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Stages of Mitosis: Description & Sequence

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  • 0:19 Mitosis Review
  • 1:26 Interphase
  • 1:52 Phases of Mitosis
  • 5:36 Lesson Summary
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Lesson Transcript
Instructor: Greg Chin
Let's take a second look at mitosis and focus on the phases of chromosome segregation. As we concentrate on chromosomes, you'll learn the tricky dance that takes place through all five phases of mitosis.

Review

Okay, so we've been talking about a lot of different strategies of how to make it easier for a cell to segregate or separate its chromosomes into two daughter cells during mitosis. We know before mitosis, the chromosomes condense into compact structures that are going to be easier to maneuver. The chromosome movement is orchestrated by microtubules, which organize into a structure known as the mitotic spindle apparatus. This complex structure is held together by the centrosomes at the spindle poles and the kinetochores at the chromosomes.

Now that we have a pretty good idea of how these tricks work individually, let's see how they all fit together in mitosis.

The Phases of Mitosis

Although mitosis, like cell division, is a continuous process, it's easier for us to understand if we divide the process into several steps. Mitosis is typically divided into five phases, known as prophase, prometaphase, metaphase, anaphase and telophase.

Let's see what happens to the chromosomes of a simple two chromosome organism in each phase of mitosis.

Before Mitosis

Illustration of prophase
Prophase Illustration

If this is the diploid organism, recall that means that the organism has two copies of each chromosome, known as homologs, giving the organism a total of four chromosomes in each cell.

Actually, before we start talking about mitosis, let's briefly review the relevant steps that occur during interphase. During interphase, DNA replication occurs, and after DNA replication is complete, each chromosome is going to be composed of two sister chromatids. However, during interphase, the chromosomes are still loosely packed and not condensed. The centrosomes, which will serve as microtubule organizing centers during mitosis, also duplicate during interphase.

Prophase

Prophase is the first step in the mitotic process. The prefix 'pro', in Greek, means 'before'. During prophase, the chromosomes condense. The centrosomes begin to form spindle and move into position on opposite sides of the cell. Sister chromatids are held together by a protein called cohesin at the centromere.

Prometaphase

Illustration of the chromosomes positioned along the metaphase plate
Prometaphase Illustration

Prometaphase is the second step in mitosis. Prometaphase literally means 'before the middle stage' in Greek. During prometaphase, the nuclear membrane breaks down. The centrosomes move to opposite sides of the cell. Chromosomes are beginning to attach to the mitotic spindle.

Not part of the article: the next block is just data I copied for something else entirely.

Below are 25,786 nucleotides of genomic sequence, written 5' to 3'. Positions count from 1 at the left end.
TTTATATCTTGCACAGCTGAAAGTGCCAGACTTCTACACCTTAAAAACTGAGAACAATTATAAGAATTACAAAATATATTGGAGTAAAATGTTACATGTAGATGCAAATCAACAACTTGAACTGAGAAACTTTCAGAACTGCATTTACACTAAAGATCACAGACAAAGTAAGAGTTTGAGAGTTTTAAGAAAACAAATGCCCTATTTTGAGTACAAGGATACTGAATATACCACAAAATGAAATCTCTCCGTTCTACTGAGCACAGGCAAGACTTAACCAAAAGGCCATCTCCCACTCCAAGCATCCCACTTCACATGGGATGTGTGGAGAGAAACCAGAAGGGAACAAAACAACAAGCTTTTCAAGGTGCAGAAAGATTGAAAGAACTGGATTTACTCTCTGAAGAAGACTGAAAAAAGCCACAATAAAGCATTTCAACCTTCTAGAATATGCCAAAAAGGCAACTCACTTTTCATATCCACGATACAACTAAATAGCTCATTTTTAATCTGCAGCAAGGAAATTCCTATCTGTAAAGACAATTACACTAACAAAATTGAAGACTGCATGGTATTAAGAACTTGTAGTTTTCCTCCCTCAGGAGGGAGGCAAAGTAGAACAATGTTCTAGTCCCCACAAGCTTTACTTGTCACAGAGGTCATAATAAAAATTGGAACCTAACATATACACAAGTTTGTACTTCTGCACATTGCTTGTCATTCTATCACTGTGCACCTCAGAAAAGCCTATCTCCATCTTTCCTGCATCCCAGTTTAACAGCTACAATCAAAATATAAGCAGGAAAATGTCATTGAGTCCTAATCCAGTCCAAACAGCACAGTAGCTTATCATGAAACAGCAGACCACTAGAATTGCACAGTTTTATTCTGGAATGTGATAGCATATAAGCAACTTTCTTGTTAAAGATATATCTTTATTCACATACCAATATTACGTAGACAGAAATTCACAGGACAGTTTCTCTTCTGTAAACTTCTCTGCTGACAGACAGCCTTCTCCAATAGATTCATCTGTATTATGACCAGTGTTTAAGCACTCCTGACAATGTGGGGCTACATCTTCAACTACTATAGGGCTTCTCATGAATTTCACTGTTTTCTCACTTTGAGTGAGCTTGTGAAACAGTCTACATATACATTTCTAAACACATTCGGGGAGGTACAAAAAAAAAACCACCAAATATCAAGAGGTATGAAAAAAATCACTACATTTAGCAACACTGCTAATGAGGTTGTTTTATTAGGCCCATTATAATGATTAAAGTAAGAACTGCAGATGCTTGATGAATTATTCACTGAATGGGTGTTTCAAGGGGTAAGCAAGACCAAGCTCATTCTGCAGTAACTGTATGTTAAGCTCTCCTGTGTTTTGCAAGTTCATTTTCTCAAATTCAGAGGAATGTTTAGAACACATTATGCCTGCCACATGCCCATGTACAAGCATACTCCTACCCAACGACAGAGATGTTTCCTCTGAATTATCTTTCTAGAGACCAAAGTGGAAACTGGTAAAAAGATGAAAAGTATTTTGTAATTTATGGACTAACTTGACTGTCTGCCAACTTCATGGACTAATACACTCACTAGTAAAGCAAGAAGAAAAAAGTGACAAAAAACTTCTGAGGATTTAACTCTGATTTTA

Remember the guy with the winch at each of the kinetochores? Well, they allow the chromosomes to adjust the length of the kinetochore fibers. By adjusting the length of kinetochore fibers, the chromosomes begin to orient in the middle of the cell at the metaphase plate. The metaphase plate is an imaginary line in the middle of the cell that is halfway between the spindle poles. It is also sometimes referred to as the equatorial plate.

You can think of the balanced tension that's holding the chromosomes at the metaphase plate kind of like two equally strong guys that are in a tug of war. Since the pole on each side is relatively the same, the flag in the middle isn't really going to move. This is basically what the case is with the chromosomes. Since the tension on each side of the chromosome is essentially the same, chromosomes are held in place at the metaphase plate.

Metaphase

Metaphase is the third step in mitosis. Metaphase means 'middle stage' in Greek. By metaphase, all of the chromosomes are aligned on the metaphase plate. Since chromosomes are maximally condensed during this phase, scientists often study the karyotype of metaphase chromosomes.

In anaphase, the chromatids move towards each pole
Anaphase Illustration

Recall that we were thinking about metaphase chromosomes as being held in place by equal tension exerted by the kinetochore microtubules. The only thing preventing each chromatid from shooting toward its respective spindle pole is the protein cohesin, which is holding the chromatid's centromeres together.

Anaphase

Anaphase is the fourth step in mitosis. Now, once all the chromosomes are at the metaphase plate, we're ready to begin segregating the chromosomes. A protein called separase cleaves the cohesin protein that's been holding the centromeres together. You can think of separase as kind of like a pair of molecular scissors that cleaves the cohesin protein.

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